That is why I believe this method is far more dependable. This script simply modifies the existing Windows 11 installer to ignore the checks. Let me demonstrate how to accomplish it.
It’s actually quite simple. All you have to do to get it is go to github here. Go to the code section.
Click on Code and then hit download.
After it downloads, click on it to open it in file explorer.
Download the Media Creation Tool
Now that you have the script, the next thing you’ll need is a copy of Windows 11, which I would recommend downloading through Microsoft’s media creation tool. So, the next thing we want to do is open a new tab in Google and look for a media creation tool for Windows 11.
Then we simply click on the first link , scroll down, and click Create Windows 11 Installation media. Click Download.
So we’ll go ahead and accept, and it will take a few minutes. It appears that everything Microsoft does takes a minute.
Select language and edition
Make a USB flash device or an ISO file. Now we need an iso file for what we’re doing, so choose that and press the next button. Then, at this point, just save it.
If you only want Windows, you can use the default name. Go ahead and click save.
It will take a minute to download this ISO file.
So, once you’ve downloaded your ISO file just hit finish.
Here’s the ISO file that we just downloaded. What are we supposed to do with this ISO? We will just move it into the Force-Windows-11-Install folder.
When we open that folder, we can see that it contains the Windows iso as well as all of the files needed for the script.
Running the Script
The first thing we’ll want to do is run the script itself. There is a small batch file in the folder called env that makes things really simple. If you double-click on this, you’ll need administrator privileges.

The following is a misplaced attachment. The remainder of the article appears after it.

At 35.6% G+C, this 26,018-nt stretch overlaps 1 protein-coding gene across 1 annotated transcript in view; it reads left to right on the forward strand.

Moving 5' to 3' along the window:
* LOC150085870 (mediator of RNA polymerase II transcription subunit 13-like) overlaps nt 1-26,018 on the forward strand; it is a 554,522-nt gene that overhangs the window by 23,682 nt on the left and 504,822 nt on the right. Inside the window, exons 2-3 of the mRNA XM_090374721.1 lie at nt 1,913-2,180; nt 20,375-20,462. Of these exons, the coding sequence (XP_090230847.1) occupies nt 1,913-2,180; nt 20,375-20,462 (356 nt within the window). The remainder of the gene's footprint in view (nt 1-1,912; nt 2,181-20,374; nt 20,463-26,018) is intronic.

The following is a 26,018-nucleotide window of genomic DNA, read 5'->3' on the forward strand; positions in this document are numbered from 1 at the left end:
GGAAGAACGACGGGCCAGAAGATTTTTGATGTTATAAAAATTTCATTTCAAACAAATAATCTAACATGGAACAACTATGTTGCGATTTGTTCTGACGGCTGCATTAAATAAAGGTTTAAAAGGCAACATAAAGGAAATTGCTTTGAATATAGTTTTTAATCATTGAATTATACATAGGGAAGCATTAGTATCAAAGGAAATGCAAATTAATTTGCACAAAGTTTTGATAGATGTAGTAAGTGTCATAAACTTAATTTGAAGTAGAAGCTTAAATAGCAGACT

Click on more info and just hit run anyway. This will open Windows PowerShell in the Directory that we need to be in.
What you have to do now is enable scripting in PowerShell. To do this we must run this specific command “Set-ExecutionPolicy -ExecutionPolicy Unrestricted” without the parentheses. Once it is entered in PowerShell hit Enter.
So after that, you hit enter, and it will ask you if this is what you want to do, so I’m going to go ahead and hit yes and then enter. This should enable PowerShell scripting.
So, once this is completed, go ahead and enter this command .\Win11-TPM-RegBypass.ps1 -source “windows.iso” -destination “wintpm.iso” as written, including the parentheses, and hit enter. It may take a little bit for the script to complete its task if you’re using an older system, which if you’re reading these instructions means you probably are, but please be patient.
It will end at some point. When you get to this point and it says “operation completed successfully,” don’t close it or stop working yet, because it is still working in the background. You’ll see a command prompt appear, it’s actually writing the iso, so don’t close it.